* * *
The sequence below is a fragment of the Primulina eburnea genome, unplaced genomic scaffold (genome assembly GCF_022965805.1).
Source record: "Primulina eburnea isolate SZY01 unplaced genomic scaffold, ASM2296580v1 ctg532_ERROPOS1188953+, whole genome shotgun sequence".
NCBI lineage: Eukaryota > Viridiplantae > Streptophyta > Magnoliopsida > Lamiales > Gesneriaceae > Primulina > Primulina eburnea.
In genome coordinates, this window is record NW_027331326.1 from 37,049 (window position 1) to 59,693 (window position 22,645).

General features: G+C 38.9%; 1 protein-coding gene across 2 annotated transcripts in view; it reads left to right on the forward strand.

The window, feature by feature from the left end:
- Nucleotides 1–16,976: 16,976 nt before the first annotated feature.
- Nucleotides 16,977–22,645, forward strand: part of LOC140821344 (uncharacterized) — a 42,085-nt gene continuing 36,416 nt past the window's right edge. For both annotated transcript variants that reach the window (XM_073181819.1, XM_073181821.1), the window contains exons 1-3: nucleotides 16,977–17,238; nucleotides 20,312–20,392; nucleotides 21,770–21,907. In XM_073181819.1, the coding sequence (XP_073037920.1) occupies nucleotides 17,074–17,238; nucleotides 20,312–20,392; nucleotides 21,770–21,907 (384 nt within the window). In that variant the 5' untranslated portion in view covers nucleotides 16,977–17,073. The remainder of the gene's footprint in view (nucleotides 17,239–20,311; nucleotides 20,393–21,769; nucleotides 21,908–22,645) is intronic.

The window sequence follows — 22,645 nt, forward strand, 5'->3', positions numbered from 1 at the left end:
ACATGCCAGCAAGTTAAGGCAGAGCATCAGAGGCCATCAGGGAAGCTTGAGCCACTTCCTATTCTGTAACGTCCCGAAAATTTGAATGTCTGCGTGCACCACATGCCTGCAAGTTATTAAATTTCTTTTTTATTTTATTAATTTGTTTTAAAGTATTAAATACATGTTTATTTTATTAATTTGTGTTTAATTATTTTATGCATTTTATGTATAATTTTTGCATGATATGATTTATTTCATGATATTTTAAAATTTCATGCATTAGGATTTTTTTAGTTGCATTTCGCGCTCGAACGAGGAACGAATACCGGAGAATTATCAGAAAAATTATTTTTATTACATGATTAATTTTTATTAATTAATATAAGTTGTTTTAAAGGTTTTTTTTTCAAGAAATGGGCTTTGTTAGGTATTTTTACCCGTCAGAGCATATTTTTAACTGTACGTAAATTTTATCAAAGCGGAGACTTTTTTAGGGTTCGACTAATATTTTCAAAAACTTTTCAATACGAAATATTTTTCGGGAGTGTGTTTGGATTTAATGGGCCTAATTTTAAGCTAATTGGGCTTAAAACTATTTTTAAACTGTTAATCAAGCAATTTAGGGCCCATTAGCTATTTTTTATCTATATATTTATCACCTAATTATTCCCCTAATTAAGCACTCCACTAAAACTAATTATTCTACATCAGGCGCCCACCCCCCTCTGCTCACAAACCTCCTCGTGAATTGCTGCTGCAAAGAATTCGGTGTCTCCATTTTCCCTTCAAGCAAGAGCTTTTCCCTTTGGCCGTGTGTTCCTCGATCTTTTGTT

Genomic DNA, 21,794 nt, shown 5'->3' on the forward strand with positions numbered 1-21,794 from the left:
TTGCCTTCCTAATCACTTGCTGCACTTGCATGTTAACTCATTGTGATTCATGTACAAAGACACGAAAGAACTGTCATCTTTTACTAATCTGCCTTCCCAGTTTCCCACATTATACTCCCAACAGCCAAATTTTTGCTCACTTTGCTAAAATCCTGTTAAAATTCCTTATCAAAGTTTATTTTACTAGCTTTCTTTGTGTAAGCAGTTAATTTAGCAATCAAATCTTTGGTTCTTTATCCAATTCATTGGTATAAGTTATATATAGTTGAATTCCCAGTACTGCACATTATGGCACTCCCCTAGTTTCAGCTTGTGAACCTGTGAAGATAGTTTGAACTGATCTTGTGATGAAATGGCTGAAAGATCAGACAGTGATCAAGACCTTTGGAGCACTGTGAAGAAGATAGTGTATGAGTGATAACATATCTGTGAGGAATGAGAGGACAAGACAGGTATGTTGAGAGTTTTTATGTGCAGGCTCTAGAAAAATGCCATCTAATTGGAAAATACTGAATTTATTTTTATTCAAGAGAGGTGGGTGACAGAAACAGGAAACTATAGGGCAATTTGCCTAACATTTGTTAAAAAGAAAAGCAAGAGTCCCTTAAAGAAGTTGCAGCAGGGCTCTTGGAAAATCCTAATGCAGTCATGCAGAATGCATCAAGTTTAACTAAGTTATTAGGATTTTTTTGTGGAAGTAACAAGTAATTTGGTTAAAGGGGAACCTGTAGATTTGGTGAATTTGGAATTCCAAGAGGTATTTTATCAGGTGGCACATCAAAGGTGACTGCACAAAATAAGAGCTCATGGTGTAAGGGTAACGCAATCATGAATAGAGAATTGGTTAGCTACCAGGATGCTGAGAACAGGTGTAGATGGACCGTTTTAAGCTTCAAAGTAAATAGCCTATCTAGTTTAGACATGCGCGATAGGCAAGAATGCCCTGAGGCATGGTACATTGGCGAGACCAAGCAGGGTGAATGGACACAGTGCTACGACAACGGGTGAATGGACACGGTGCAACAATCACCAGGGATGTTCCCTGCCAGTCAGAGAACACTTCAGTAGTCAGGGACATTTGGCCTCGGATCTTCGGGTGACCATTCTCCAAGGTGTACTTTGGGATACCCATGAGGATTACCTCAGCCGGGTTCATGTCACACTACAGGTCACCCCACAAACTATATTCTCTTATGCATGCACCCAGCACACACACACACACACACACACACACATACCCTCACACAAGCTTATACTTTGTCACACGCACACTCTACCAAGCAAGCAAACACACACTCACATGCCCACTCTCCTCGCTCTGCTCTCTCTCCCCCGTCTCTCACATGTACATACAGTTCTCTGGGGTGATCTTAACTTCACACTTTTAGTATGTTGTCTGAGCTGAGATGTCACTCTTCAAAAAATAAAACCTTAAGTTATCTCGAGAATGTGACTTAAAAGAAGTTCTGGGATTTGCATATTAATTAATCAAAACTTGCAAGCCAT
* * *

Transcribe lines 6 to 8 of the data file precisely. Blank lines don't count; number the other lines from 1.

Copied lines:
The window, feature by feature from the left end:
- Nucleotides 1–16,976: 16,976 nt before the first annotated feature.
- Nucleotides 16,977–22,645, forward strand: part of LOC140821344 (uncharacterized) — a 42,085-nt gene continuing 36,416 nt past the window's right edge. For both annotated transcript variants that reach the window (XM_073181819.1, XM_073181821.1), the window contains exons 1-3: nucleotides 16,977–17,238; nucleotides 20,312–20,392; nucleotides 21,770–21,907. In XM_073181819.1, the coding sequence (XP_073037920.1) occupies nucleotides 17,074–17,238; nucleotides 20,312–20,392; nucleotides 21,770–21,907 (384 nt within the window). In that variant the 5' untranslated portion in view covers nucleotides 16,977–17,073. The remainder of the gene's footprint in view (nucleotides 17,239–20,311; nucleotides 20,393–21,769; nucleotides 21,908–22,645) is intronic.